The effective management and disclosure of evidence relies on the proper discharge of duties and obligations by both the police and the prosecutor. Although there have been failures in a small number of cases, in the vast majority of cases the disclosure duties are carried out well.
As the hon. Member for Blaenau Gwent (Nick Smith) will know, there is currently an inquiry into the Lynette White case in south Wales, more properly called the Crown v. Mouncher and others. The Independent Police Complaints Commission is carrying out a review of police conduct in that case, and the Director of Public Prosecutions has separately and additionally asked the inspectorate of the Crown Prosecution Service to carry out a review of the actions and decision making of the CPS in relation to disclosure in that case.
It took nearly 10 years and cost the taxpayer about £30 million to bring eight former South Wales police officers to court on charges of perverting the course of justice and fabricating evidence. The case collapsed when the key documents were thought destroyed, but they have now been found. I thank the Attorney-General for his answer, but what assessment has the CPS made of the prospects of a future prosecution?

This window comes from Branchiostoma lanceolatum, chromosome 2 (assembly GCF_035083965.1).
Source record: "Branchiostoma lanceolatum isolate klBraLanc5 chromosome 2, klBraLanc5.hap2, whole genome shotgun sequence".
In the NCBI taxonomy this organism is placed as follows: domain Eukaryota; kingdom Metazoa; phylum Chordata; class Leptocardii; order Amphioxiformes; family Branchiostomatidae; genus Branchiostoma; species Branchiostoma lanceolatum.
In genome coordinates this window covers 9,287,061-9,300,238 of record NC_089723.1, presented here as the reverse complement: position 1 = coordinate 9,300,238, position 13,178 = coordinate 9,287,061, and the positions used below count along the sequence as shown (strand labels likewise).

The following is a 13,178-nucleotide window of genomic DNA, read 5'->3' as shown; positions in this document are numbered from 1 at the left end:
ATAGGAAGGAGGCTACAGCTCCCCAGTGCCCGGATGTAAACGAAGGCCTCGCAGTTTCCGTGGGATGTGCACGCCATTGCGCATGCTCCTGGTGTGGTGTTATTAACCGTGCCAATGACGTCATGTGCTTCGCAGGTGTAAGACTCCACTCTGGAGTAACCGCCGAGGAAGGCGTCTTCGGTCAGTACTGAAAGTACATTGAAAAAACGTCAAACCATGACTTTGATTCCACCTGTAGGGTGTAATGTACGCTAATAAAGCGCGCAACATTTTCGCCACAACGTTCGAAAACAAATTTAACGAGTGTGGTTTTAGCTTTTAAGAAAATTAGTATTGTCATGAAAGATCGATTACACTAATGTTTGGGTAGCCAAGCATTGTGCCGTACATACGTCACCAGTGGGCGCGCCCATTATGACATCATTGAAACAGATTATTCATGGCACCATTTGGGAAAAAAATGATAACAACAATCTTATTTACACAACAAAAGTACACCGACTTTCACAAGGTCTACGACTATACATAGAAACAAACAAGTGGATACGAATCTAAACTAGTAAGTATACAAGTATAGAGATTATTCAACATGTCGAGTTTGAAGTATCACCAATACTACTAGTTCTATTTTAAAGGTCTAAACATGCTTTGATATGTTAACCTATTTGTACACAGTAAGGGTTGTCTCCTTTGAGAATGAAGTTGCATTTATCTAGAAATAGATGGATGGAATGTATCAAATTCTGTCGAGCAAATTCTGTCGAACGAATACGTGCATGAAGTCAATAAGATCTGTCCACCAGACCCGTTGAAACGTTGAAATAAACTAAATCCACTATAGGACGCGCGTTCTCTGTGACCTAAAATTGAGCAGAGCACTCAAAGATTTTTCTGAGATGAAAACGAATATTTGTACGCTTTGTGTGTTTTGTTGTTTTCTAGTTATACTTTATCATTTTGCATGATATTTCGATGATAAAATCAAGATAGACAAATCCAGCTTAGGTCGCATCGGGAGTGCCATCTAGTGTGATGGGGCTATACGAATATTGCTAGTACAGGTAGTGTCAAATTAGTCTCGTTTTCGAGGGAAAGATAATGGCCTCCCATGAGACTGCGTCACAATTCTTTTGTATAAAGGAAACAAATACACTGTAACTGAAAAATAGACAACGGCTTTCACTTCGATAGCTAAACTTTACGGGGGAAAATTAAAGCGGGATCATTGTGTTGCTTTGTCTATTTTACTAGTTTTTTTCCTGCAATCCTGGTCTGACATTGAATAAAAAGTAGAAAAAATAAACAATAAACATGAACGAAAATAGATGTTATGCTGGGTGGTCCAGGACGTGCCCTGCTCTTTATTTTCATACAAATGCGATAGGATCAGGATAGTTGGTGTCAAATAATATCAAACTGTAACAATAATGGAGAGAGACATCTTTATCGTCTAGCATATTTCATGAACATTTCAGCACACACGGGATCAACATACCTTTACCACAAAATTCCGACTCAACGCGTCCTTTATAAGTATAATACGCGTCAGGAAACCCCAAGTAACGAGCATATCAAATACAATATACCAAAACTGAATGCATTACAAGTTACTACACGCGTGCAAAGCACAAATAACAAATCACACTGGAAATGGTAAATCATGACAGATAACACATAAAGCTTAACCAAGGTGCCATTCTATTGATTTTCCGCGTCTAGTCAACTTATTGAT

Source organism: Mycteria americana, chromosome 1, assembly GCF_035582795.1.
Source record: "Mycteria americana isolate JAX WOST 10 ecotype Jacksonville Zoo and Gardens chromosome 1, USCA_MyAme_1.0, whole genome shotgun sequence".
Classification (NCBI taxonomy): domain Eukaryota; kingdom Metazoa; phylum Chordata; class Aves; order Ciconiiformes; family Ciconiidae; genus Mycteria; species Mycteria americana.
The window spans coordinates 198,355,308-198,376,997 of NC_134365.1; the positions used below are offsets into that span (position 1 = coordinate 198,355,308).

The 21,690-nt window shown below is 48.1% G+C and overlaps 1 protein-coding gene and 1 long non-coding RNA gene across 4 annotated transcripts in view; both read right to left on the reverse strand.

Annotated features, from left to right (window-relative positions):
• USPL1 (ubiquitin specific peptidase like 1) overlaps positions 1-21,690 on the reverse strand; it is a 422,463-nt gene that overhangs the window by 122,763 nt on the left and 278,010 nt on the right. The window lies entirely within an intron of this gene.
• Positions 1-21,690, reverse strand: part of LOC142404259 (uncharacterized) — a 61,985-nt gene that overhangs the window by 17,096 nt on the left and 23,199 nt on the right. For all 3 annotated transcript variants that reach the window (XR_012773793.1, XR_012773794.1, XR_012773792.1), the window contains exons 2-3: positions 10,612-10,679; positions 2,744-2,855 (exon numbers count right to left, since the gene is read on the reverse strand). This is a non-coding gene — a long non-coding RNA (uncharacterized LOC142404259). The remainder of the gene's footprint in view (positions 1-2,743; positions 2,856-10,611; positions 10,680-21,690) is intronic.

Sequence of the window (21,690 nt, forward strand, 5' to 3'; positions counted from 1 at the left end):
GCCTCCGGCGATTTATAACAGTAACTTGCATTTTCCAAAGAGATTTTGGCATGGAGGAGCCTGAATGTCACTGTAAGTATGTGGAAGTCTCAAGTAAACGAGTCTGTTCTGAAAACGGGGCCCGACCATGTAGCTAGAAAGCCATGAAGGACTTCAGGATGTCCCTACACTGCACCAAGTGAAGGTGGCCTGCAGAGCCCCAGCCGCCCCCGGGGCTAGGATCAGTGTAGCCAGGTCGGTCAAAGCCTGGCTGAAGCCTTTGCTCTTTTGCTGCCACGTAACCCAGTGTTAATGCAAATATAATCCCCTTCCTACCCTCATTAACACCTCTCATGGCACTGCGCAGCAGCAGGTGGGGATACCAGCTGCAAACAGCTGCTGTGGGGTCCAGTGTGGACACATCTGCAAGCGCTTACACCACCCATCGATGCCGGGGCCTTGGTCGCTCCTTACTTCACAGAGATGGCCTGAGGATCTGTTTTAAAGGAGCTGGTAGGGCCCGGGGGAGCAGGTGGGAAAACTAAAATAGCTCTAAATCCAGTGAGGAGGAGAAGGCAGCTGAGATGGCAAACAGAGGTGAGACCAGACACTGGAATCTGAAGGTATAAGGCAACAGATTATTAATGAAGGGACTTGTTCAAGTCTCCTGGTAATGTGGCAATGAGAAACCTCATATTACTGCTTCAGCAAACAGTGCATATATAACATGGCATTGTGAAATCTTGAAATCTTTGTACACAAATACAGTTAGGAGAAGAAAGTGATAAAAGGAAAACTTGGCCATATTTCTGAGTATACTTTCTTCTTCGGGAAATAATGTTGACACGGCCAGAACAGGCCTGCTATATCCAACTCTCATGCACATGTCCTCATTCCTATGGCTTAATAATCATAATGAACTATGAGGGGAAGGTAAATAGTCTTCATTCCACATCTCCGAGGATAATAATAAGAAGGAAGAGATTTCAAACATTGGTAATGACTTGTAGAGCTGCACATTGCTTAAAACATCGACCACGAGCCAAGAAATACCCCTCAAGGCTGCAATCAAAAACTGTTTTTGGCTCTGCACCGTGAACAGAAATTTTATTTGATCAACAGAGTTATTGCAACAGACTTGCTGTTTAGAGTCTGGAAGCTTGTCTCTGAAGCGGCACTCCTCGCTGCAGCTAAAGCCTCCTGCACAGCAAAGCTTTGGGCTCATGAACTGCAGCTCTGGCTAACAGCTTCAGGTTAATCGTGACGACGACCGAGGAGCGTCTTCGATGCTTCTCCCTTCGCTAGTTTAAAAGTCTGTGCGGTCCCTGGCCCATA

I echo what my hon. Friend the Member for Blaenau Gwent (Nick Smith) has said: there is considerable shock at the conduct of this case, in south Wales and elsewhere. In the past, there have been a particularly high number of miscarriages of justice under the South Wales police force. Is the Attorney-General aware of any other similar cases in which the disappearance and re-emergence of key evidence has led to a retrial?
Off the top of my head, I am not aware of any such cases, but the right hon. Lady is right to point out that the collapse of the Lynette White case in south Wales just recently, which affects her constituents and neighbours and those of the hon. Member for Blaenau Gwent (Nick Smith), is a matter of huge regret. It is now being subjected to two inquiries. Once they have been completed, further announcements will be made.
Is not the lesson of the disclosure debacle in the Lynette White case this: when criminal allegations are made against police officers in one police force, disclosure should be handled by officers from an entirely independent police force? Will my hon. and learned Friend do all he can to ensure that such reforms take place so that such a disaster does not happen again?
Clearly—particularly in large and complex cases such as the one we are talking about—the need to get disclosure right is key. That is also true, however, in what one might call less serious cases—although I do not want to be misunderstood when I use that adjective. My hon. Friend’s point about other police forces dealing with the disclosure in such cases must, surely, be a matter for the chief constable of the relevant police area. I have no doubt that the Home Secretary, who is sitting beside me, will bear that in mind in due course.